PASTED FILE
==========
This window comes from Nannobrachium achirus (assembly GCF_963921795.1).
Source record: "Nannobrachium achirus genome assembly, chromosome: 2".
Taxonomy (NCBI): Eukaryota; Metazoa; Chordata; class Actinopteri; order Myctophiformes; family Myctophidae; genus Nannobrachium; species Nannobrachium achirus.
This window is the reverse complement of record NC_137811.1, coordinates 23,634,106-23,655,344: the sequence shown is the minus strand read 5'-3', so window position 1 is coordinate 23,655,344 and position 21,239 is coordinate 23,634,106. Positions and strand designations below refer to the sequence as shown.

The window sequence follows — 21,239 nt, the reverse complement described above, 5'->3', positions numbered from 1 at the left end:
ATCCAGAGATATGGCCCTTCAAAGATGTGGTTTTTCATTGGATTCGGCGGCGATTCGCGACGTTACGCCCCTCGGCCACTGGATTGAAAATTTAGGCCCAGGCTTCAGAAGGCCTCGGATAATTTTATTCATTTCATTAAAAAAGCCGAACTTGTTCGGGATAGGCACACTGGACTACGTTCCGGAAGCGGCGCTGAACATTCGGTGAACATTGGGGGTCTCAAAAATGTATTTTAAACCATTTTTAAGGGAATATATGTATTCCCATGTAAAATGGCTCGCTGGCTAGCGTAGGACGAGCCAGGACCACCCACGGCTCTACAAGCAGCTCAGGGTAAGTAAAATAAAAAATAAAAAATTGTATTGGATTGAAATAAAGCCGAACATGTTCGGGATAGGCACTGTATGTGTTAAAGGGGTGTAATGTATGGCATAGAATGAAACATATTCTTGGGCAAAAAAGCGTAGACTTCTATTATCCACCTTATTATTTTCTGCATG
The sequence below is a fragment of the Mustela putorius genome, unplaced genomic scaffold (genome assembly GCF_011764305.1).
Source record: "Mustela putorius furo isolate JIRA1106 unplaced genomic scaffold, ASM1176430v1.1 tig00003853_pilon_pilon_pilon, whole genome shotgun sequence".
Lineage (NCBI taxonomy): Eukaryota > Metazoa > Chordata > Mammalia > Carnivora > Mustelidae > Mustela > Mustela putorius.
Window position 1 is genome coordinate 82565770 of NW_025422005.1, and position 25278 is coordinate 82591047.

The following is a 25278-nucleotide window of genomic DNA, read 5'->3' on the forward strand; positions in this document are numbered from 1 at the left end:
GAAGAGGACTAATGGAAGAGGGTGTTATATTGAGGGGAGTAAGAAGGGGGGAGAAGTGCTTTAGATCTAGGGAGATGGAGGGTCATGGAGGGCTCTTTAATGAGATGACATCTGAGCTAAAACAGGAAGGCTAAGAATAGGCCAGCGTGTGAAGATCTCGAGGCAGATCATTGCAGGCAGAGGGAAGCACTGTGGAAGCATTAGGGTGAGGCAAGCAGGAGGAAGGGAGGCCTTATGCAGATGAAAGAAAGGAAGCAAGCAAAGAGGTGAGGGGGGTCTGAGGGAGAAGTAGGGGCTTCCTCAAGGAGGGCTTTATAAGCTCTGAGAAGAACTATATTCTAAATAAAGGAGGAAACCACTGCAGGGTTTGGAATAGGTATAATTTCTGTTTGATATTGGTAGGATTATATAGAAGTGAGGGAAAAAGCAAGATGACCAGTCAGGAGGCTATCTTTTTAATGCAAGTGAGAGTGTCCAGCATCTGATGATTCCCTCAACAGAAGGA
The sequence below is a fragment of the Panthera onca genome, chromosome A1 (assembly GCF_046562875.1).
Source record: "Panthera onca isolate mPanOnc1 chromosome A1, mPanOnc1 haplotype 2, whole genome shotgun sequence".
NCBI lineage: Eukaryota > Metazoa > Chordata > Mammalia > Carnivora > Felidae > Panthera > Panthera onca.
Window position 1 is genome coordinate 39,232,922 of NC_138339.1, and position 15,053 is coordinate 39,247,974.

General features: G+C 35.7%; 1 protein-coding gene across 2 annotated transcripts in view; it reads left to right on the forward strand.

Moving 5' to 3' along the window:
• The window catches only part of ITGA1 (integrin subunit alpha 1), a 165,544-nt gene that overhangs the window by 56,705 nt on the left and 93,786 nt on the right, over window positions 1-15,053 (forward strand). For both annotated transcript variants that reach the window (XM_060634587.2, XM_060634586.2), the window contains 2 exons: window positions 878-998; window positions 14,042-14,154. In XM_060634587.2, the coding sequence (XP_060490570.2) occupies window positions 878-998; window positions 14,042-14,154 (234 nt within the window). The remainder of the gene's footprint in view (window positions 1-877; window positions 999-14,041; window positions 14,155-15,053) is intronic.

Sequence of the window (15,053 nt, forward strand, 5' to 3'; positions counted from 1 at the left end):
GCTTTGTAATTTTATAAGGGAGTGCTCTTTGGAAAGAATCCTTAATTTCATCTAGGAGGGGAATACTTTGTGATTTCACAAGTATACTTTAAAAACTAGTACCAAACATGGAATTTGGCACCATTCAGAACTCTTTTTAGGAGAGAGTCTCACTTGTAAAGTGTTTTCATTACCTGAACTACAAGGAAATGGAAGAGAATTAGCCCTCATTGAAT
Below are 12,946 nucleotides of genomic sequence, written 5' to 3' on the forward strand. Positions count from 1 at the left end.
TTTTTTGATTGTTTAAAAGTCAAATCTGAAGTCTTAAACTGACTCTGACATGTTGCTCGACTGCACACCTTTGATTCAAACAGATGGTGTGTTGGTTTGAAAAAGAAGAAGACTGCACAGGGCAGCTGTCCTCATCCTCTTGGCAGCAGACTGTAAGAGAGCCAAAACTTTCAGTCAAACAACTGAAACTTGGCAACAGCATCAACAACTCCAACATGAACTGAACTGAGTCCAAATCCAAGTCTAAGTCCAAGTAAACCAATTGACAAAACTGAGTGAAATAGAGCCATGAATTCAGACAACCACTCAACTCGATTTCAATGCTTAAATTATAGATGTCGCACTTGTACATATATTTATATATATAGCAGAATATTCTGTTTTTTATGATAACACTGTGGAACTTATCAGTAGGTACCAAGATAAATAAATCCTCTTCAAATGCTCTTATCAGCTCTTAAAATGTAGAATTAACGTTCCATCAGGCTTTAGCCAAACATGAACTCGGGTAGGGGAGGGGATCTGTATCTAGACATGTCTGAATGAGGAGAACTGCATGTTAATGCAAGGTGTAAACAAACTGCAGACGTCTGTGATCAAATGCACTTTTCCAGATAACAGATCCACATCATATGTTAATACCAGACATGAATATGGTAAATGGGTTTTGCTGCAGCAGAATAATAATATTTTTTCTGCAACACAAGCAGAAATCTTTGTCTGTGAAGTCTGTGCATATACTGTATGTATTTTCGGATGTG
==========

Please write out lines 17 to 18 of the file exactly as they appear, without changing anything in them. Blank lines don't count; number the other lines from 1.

General features: G+C 35.7%; 1 protein-coding gene across 2 annotated transcripts in view; it reads left to right on the forward strand.

Moving 5' to 3' along the window: